Islam and Jainism

Islam and Jainism came in close contact with each other following the Islamic conquest from Central Asia and Persia in the seventh to the twelfth centuries, when much of north and central India came under the rule of the Delhi Sultanate, and later the Mughal empire.

The Miyana Rajputs, many of whom were Jains (as per their last name) embraced Islam at the time of Allauddin Khilji (Kumar Suresh Singh, Rajendra Behari Lal, Anthropological Survey of India, P. 9390, "Gujarat").

Muslim invaders and Jain institutions

The first mosque built in Delhi, the "Quwwat al-Islam" (near Qutb Minar) was built after demolishing the Jain temples built previously during the Tomar rule and leaving certain parts of the temple outside the mosque proper.Maulana Hakim Saiyid Abdul Hai "Hindustan Islami Ahad Mein" (Hindustan under Islamic rule), Eng Trans by Maulana Abdul Hasan Nadwi]

Jainism in the Delhi Sultanate

Jinaprabha Suri (d.1333) writes in his "Vividhatirthakalpa" ("Guide to Various Pilgrimage Places") of his relationship with Sultan Muhammad bin Tughluq (r.1325-1351). In two chapters that discuss his relationship with the Sultan (one of which was actually written by his disciple), Jinaprabha travels to Delhi to recover an image that had been taken from a temple. After impressing the Sultan with his poetic flair and his thorough knowledge of the various religious and philosophical schools in India, the Sultan awards him with some blankets and other gifts, which Jinaprabha reluctantly accepts. In the second chapter, Jinaprabha is called back to Delhi to settle some religious matters for the Sultan. He is greeted warmly by the Sultan and even introduced to the Sultan's mother. One of his chief ministers is ordered to wipe the mud from Jinaprabha's feet. After getting the image back from the Sultan's treasury, Jinaprabha is paraded around the town on an elephant as a display of his pre-eminence in debate. He accompanies the Sultan on his military campaigns and upon his return is awarded a quarter of town in Tughluqabad for the Jain community, including a hall for Jinaprabha to teach in. Amid great fanfare and celebration the Jain community is declared by our author as prosperous and "just as when the Hindus ruled and times were not so bad, the glorious Jinaprabhasuri taught all those who come to him, even those of other faiths, and all rush to serve him." [(Phyllis Granoff, "Speaking of Monks" (Oakville, Ont.: Mosaic Press, 1992)] Jinaprabha also secured edicts (firmans) to allow Jains to go on pilgrimage unharmed and untaxed (ibid.).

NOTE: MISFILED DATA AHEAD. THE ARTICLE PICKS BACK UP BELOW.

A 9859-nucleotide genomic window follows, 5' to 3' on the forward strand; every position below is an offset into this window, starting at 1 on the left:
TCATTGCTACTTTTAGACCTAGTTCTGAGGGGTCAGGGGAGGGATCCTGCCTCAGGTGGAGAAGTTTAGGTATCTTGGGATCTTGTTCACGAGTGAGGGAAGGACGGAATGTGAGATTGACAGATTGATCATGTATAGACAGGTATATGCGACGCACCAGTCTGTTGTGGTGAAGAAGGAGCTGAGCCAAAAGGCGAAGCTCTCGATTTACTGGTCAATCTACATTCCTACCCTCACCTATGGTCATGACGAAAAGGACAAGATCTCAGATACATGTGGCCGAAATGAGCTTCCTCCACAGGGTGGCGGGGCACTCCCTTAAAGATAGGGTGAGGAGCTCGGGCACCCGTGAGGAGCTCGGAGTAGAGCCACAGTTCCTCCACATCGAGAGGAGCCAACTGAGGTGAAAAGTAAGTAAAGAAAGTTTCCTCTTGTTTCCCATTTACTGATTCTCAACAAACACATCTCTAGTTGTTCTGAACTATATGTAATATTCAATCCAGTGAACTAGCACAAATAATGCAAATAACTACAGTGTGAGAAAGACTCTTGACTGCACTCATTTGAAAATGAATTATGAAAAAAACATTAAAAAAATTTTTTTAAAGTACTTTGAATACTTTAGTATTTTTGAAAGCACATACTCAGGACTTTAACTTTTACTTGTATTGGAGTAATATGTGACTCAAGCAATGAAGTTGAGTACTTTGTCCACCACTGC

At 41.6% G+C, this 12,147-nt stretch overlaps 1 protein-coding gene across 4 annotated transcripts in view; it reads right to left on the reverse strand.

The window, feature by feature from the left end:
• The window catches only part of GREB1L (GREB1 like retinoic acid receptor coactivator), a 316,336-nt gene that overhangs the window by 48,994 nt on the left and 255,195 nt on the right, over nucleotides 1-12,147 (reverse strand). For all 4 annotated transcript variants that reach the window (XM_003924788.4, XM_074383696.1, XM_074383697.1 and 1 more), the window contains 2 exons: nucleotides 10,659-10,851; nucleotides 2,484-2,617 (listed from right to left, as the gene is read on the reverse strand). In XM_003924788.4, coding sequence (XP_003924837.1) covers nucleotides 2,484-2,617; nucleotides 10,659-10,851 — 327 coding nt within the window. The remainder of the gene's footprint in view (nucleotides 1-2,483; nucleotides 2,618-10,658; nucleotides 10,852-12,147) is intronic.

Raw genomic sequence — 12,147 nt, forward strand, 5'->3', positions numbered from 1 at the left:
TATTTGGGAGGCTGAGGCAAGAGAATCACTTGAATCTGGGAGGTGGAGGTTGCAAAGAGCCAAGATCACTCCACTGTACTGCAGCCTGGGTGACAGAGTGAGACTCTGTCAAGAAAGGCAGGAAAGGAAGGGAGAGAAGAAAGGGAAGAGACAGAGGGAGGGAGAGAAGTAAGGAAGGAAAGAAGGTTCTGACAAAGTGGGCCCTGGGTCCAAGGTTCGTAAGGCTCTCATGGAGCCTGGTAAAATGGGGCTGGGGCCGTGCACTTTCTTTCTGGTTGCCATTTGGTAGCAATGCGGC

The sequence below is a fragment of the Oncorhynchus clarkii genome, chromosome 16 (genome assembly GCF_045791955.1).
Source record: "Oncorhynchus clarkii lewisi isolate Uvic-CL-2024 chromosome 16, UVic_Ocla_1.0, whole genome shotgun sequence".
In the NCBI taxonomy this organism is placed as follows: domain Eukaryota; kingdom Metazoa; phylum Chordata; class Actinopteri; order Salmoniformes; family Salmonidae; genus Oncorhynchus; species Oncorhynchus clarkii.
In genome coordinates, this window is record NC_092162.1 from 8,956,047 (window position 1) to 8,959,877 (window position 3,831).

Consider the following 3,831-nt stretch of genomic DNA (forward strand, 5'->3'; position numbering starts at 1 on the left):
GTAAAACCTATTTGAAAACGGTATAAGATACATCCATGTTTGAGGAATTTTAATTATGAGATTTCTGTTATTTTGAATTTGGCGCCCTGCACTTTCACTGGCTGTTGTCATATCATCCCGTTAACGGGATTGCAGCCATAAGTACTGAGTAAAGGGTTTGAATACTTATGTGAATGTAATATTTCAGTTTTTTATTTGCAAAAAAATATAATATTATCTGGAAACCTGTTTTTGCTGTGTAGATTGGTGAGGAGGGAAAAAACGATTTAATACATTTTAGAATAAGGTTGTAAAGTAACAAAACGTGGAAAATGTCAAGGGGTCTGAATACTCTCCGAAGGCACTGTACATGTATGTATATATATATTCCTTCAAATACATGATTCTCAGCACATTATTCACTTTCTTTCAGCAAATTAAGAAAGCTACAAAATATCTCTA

Under the leadership of Jinaprabhasuri and the Kharatara Gaccha, the Jains would remain an economically powerful and culturally vibrant community. While temples were desecrated, Jinaprabha speaks of these incidents as due to the power of the Dark Age (Kali Yuga), in which such things are going to happen. He also speaks of these desecrations as opportunities to earn "endless merit" by restoring temples, which laymen did with gusto. [See John Cort and Phyllis Granoff's contributions in "The Clever Adulteress : A Treasury of Jain Stories", (Oakville, Ont.: Mosaic Press, 1990.)]

Jainism in the Mughal period

Some Jain influence at the Mughal court of Akbar has been documented. Akbar honored Hiravijaya Suri, the leader of the Shvetambara Tapa Gachchha. Jain monks gained the respect of the Mughal emperors Jahangir [] and Shah Jahan. Akbar banned animal slaughter near important Jain sites during the Paryushana festival. [Akbar as Reflected in the Contemporary Jain Literature in Gujarat, Shirin Mehta, Social Scientist, Vol. 20, No. 9/10 (Sep. - Oct., 1992), pp. 54-60]

Jain-Muslim relations in modern India

Jains are some of the noticeable non-Hindu supporters of the Hindutva movement. The reasons for this are their anti-Islamic world-view as well as a cultural similarity between Hindus and Jains. Fact|date=July 2008

Author Sam Harris has compared the two religions. In an interview he states: "The principal tenet of Jainism is non-harming. Observant Jains will literally not harm afly. Fundamentalist Jainism and fundamentalist Islam do not have the same consequences,neither logically nor behaviorally." [Q & A with Sam Harris ]

External links

* [ Jainism and Islam in]


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